Dropbox has raised $250m in new funding in a deal that values the digital file-sharing service at $4bn.
Founded in 2007 by Drew Houston, then aged 24, and Arash Ferdowsi, then 21, Dropbox has rocketed in popularity among users and investors. Its service allows people to access documents, music and videos from whatever device they are using, and to store them in a so-called internet cloud. Dropbox now has more than 45m users, and is on track to triple its user base by the end of 2011.
Mr Houston said the cloud, and the need to connect all user information across all devices, would be the biggest technological transformation over the next decade.
“If you leave your iPhone in a cab, it’s going to take all your baby pictures with it,” Mr Houston told the Financial Times. “We’re really trying to help solve this by making all your stuff work together.”
Steve Jobs expressed interest in the company before he died, though no formal offers or rejections transpired before Apple announced its own competing iCloud service.
“We had always been planning that this is such an important space that we won’t be the only ones here,” said Mr Houston. “It’s just recognition that this is a critical part of all the connected devices you use, not just Apple ones.”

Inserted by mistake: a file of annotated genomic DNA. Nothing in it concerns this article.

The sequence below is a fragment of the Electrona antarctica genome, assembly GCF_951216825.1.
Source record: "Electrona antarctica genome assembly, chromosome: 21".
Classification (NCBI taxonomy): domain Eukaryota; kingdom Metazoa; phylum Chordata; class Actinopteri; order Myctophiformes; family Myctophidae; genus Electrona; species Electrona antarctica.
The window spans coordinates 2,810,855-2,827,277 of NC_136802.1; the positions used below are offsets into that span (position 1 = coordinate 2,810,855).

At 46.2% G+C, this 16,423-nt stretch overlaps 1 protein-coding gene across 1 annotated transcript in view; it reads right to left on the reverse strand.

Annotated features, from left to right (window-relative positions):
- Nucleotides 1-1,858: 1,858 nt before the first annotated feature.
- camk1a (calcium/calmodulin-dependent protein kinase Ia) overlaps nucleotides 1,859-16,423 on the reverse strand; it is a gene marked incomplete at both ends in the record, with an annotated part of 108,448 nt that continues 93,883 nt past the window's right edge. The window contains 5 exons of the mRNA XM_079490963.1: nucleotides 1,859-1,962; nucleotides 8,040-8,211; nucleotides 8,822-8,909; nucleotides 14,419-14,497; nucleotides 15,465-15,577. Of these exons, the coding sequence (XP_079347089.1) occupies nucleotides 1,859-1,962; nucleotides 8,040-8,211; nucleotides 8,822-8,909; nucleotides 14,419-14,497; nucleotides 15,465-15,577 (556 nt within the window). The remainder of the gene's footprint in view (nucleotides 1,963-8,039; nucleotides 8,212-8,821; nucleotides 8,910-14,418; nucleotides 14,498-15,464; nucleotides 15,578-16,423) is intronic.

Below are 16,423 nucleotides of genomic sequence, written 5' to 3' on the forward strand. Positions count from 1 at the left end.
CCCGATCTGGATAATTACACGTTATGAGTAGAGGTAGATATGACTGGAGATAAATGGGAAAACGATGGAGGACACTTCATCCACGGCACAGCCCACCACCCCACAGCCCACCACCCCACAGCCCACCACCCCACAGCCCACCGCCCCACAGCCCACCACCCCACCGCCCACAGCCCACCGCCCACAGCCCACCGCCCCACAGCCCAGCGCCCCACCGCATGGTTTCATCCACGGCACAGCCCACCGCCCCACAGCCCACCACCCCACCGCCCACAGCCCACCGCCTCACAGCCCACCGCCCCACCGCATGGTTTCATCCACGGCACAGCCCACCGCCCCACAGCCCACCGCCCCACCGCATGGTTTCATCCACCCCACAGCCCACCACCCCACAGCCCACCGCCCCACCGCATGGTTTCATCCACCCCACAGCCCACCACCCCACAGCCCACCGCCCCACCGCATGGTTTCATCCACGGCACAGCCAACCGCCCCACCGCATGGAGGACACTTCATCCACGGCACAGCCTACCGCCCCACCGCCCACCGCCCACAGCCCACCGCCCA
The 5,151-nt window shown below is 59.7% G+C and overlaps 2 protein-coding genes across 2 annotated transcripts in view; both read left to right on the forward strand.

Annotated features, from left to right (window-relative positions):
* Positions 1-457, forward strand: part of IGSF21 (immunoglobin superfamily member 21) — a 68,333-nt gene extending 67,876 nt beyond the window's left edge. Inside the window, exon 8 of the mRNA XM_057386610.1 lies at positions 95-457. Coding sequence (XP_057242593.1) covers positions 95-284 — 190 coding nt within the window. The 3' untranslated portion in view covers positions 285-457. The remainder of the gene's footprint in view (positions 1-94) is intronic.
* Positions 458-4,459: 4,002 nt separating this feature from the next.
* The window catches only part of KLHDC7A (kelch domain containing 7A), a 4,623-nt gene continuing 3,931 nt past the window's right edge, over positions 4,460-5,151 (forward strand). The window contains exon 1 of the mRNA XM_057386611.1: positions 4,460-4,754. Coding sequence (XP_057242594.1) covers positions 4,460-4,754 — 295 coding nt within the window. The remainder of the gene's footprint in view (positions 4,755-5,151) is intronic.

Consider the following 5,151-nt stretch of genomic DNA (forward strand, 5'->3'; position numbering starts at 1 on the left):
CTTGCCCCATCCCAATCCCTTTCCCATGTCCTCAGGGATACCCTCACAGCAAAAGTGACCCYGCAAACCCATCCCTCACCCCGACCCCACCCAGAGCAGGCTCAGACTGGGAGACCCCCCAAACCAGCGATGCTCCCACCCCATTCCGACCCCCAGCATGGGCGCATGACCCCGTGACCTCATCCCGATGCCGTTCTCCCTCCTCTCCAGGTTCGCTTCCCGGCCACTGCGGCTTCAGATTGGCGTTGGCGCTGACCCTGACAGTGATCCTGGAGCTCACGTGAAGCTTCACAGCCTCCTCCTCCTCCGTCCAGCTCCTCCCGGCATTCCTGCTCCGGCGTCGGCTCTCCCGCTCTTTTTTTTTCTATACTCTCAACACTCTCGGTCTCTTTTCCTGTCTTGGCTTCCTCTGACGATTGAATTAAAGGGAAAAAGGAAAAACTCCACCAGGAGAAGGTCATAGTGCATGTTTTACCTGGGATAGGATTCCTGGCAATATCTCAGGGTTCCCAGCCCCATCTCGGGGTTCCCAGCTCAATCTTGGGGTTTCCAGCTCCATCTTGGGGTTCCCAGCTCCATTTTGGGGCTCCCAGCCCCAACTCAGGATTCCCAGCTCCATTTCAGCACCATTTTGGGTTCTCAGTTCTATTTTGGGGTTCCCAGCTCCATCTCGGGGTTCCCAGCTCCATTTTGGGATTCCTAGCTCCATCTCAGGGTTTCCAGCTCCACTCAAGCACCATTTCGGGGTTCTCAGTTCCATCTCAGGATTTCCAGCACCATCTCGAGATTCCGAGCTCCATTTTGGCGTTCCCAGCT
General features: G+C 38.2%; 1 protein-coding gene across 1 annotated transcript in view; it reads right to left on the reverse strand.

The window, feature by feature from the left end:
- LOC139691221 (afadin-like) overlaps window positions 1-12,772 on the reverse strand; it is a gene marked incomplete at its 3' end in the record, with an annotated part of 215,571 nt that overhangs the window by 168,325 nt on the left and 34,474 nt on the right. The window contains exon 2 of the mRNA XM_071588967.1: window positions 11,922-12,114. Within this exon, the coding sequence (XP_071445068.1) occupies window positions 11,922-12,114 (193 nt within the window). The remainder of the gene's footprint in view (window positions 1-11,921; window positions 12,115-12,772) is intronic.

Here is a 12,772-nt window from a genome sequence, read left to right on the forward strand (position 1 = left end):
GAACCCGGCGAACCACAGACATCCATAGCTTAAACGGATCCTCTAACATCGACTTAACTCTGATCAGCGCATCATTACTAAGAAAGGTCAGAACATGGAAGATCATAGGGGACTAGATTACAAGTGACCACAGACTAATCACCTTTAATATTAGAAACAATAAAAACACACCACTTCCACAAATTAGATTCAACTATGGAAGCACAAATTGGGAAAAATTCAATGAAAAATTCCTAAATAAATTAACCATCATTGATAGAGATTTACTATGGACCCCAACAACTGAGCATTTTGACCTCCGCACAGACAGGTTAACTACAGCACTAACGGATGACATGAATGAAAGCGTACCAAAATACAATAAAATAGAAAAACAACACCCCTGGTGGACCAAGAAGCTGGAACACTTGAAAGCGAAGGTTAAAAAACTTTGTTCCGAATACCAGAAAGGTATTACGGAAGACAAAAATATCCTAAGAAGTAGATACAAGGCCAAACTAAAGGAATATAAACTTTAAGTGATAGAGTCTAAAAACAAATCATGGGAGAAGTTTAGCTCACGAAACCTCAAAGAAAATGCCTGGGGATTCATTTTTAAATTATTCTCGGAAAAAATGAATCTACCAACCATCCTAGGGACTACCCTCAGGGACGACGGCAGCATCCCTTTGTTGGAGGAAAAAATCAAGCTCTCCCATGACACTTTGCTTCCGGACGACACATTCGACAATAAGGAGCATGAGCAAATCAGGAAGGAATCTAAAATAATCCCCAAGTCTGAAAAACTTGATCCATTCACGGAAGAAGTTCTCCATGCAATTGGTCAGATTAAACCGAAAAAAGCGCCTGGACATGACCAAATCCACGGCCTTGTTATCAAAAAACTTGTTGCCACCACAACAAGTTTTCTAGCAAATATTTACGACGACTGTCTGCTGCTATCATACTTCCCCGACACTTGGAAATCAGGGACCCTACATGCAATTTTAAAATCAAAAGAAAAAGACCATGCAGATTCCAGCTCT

The latest financing was led by Index Ventures and included participation from Benchmark Capital, Goldman Sachs, Greylock Partners, Institutional Venture Partners, RIT Capital Partners, and Valiant Capital Partners. It is Dropbox’s second round of funding, a huge leap from its $1.2m in seed funding and first round of just $6m from early investors Sequoia Capital and Accel Partners.
“[We] believe Dropbox has the potential to become an iconic technology company,” said Danny Rimer, general partner at Index Ventures.
“Over the past four years, Dropbox’s talented team has created a great service with a very strong business model.”
Unlike many other Silicon Valley darlings raising millions in venture capital, Dropbox is profitable, though Mr Houston would not say by how much.
The funding, he said, was “completely opportunistic”. The company would use the funding to launch new products, make acquisitions, pursue strategic partnerships, increase staff numbers from 70 to 200 within a year, and move them into a new 85,000 square foot office in San Francisco.